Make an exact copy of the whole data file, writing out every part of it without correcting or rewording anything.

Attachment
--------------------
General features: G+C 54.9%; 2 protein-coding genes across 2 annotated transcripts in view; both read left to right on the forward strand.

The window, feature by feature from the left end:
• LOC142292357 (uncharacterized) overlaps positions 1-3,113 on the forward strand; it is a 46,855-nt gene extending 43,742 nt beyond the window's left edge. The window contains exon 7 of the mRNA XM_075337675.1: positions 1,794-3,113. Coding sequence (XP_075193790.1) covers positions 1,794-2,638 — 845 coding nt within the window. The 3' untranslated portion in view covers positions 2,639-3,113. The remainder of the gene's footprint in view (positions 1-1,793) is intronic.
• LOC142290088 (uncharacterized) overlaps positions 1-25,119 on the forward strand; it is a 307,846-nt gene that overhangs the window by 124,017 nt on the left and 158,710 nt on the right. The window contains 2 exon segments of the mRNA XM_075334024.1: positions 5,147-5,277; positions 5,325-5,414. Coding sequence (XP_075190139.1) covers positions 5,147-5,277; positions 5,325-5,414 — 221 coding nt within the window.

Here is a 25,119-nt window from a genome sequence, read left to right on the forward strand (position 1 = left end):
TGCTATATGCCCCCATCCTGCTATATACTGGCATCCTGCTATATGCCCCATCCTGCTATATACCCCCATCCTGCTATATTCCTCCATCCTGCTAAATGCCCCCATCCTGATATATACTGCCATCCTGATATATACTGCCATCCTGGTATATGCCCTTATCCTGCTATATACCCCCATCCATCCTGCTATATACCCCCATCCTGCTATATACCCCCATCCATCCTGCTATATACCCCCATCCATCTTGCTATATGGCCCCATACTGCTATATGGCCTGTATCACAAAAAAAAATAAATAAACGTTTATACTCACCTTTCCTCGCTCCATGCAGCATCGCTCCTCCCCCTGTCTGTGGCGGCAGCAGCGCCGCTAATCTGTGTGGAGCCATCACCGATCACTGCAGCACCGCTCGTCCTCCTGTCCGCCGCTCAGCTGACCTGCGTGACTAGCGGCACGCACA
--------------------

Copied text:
General features: G+C 54.9%; 2 protein-coding genes across 2 annotated transcripts in view; both read left to right on the forward strand.

The window, feature by feature from the left end:
• LOC142292357 (uncharacterized) overlaps positions 1-3,113 on the forward strand; it is a 46,855-nt gene extending 43,742 nt beyond the window's left edge. The window contains exon 7 of the mRNA XM_075337675.1: positions 1,794-3,113. Coding sequence (XP_075193790.1) covers positions 1,794-2,638 — 845 coding nt within the window. The 3' untranslated portion in view covers positions 2,639-3,113. The remainder of the gene's footprint in view (positions 1-1,793) is intronic.
• LOC142290088 (uncharacterized) overlaps positions 1-25,119 on the forward strand; it is a 307,846-nt gene that overhangs the window by 124,017 nt on the left and 158,710 nt on the right. The window contains 2 exon segments of the mRNA XM_075334024.1: positions 5,147-5,277; positions 5,325-5,414. Coding sequence (XP_075190139.1) covers positions 5,147-5,277; positions 5,325-5,414 — 221 coding nt within the window.

Here is a 25,119-nt window from a genome sequence, read left to right on the forward strand (position 1 = left end):
TGCTATATGCCCCCATCCTGCTATATACTGGCATCCTGCTATATGCCCCATCCTGCTATATACCCCCATCCTGCTATATTCCTCCATCCTGCTAAATGCCCCCATCCTGATATATACTGCCATCCTGATATATACTGCCATCCTGGTATATGCCCTTATCCTGCTATATACCCCCATCCATCCTGCTATATACCCCCATCCTGCTATATACCCCCATCCATCCTGCTATATACCCCCATCCATCTTGCTATATGGCCCCATACTGCTATATGGCCTGTATCACAAAAAAAAATAAATAAACGTTTATACTCACCTTTCCTCGCTCCATGCAGCATCGCTCCTCCCCCTGTCTGTGGCGGCAGCAGCGCCGCTAATCTGTGTGGAGCCATCACCGATCACTGCAGCACCGCTCGTCCTCCTGTCCGCCGCTCAGCTGACCTGCGTGACTAGCGGCACGCACA